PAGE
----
3 Tips For Overcoming Fraud Syndrome

What To Do When You Feel Like A Fraud

“What if everyone figures out that I don’t really know what I’m doing?”

In my decade-plus career as a freelance writer and blogger, I’ve probably had this exact thought—or a similar one—approximately 1,845 times. Just before I press “publish” on a post, turn in a story, or give a presentation, I experience a brief but uncomfortable sinking feeling: The jig is up, sister. Here’s where your lack of talent and ability will finally be exposed, once and for all.

Among those of us who’ve been there—which, I’m convinced, is everyone except robot-alien hybrids and the 1% of the population that have somehow developed a superhuman level of confidence—this phenomenon is commonly known as Fraud Syndrome.

It’s the sense that, no matter your level of achievement, success, experience, or education, you don’t really deserve the accolades, the paycheck, the job, or the diploma. Maybe, us Fraudsters worry, it was luck, good timing, or being in the right place at the right time that got us where we are… and sooner or later, everyone is going to figure that out.

And fellow Frauds are everywhere. In fact, there’s a long list of high achievers who occasionally—or always!—feel like frauds even though they come off as confident and successful.

Meryl Streep, who, incidentally, identifies herself as an introvert, once famously told a reporter, “I don’t know how to act anyway, so why am I doing this?”

Maya Angelou is quoted as saying: “I have written eleven books, but each time I think, ‘Uh oh, they’re going to find out now. I’ve run a game on everybody, and they’re going to find me out.’”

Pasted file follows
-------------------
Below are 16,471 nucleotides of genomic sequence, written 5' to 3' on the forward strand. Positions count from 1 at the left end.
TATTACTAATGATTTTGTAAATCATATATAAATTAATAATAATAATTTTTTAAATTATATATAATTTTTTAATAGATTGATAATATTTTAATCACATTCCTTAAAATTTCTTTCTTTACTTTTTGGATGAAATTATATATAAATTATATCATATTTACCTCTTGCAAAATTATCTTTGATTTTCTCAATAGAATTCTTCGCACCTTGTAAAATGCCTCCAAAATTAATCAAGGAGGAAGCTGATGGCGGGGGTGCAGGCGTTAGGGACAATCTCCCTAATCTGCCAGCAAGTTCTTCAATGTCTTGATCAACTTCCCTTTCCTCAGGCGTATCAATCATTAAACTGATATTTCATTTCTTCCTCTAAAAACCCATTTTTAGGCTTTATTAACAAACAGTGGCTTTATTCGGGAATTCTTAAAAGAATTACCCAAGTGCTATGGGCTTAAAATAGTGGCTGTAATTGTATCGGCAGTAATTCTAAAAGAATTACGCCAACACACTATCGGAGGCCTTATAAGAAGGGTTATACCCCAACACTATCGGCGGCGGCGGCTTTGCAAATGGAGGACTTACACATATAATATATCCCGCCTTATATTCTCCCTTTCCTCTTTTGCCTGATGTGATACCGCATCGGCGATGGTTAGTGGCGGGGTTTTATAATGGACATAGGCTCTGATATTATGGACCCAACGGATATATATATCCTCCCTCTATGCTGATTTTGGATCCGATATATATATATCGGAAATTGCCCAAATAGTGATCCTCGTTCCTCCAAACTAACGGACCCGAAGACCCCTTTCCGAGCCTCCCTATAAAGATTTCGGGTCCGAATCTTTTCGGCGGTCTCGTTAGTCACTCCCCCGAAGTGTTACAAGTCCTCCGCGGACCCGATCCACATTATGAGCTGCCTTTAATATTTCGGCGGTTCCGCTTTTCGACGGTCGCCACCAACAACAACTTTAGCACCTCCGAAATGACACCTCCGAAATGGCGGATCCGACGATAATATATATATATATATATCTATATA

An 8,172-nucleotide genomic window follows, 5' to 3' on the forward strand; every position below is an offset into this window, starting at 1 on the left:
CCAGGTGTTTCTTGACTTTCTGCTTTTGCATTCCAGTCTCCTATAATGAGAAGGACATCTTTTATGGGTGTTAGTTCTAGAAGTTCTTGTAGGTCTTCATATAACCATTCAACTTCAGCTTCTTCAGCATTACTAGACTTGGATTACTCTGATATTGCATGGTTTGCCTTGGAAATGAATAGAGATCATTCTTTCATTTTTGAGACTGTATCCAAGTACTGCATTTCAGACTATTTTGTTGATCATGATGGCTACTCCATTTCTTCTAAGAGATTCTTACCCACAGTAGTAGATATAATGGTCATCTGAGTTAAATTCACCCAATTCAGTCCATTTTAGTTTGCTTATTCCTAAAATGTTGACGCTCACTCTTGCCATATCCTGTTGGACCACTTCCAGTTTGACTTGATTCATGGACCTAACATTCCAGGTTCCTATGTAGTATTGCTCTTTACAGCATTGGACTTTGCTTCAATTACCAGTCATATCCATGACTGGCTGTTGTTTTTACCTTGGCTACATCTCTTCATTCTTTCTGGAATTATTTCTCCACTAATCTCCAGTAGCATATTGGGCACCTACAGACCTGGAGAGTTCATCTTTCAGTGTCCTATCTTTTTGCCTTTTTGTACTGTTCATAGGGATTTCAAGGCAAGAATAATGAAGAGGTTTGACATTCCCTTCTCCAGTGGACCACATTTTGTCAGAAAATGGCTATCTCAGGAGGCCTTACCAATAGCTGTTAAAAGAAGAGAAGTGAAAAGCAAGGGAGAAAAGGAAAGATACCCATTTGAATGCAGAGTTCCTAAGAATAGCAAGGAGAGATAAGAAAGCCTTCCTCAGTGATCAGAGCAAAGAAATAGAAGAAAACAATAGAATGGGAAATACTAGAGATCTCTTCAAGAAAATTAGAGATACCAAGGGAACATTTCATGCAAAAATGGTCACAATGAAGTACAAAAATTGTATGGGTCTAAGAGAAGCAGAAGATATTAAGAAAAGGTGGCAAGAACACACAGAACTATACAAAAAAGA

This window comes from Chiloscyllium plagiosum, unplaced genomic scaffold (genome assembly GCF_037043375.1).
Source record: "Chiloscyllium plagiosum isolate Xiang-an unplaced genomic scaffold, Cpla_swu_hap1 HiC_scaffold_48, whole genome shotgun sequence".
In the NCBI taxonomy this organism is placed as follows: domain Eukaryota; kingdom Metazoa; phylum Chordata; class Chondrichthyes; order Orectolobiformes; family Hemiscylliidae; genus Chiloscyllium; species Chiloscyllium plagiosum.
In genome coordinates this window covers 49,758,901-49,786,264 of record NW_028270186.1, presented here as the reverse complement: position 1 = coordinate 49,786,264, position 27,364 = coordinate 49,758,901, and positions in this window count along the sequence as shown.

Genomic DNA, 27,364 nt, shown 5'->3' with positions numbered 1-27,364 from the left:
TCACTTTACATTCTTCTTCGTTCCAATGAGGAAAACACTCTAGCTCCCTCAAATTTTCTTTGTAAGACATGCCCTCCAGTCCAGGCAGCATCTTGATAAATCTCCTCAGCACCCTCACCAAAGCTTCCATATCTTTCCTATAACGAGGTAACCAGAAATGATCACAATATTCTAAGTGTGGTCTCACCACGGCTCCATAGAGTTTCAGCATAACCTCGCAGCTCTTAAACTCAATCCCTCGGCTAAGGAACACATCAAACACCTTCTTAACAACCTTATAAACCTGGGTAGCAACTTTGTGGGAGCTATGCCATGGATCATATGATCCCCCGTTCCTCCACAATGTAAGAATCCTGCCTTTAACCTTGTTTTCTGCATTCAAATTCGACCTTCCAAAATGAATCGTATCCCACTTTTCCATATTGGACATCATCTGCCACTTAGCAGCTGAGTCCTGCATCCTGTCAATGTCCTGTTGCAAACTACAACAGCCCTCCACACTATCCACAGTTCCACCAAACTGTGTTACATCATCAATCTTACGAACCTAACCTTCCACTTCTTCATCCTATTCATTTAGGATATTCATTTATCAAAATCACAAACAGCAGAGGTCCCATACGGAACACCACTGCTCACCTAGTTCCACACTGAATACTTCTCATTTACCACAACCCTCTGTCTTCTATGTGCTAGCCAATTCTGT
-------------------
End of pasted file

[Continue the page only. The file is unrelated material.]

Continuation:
And Dr. Margaret Chan, Chief of the World Health Organization, once said: “There are an awful lot of people out there who think I’m an expert. How do these people believe all this about me?”

I haven’t yet figured out a way to completely overcome Fraud Syndrome. I’m not even sure it’s possible. In fact, I’m feeling like a bit of a fraud writing this post! But over the last few years, I’ve come up with strategies to help me get past those impostor feelings without letting them derail me. Here’s what (usually) works:

Flip the script.

Everyone has an “inner critic.” It’s that small, nagging voice that likes to remind us of all the ways we have failed and will continue to fail for the rest of our lives. The inner critic is skilled at zeroing in on our weaknesses, real or perceived. But what if you turned that limitation into a source of pride rather than evidence of your ineptitude?

Here’s an example: people often ask if I have a degree in a writing-related field. I do not. In fact…I didn’t even finish college. For years, I felt sheepish about that and went out of my way to avoid all discussions of degrees and alma maters. But at some point, I decided to own and embrace my lack of formal education.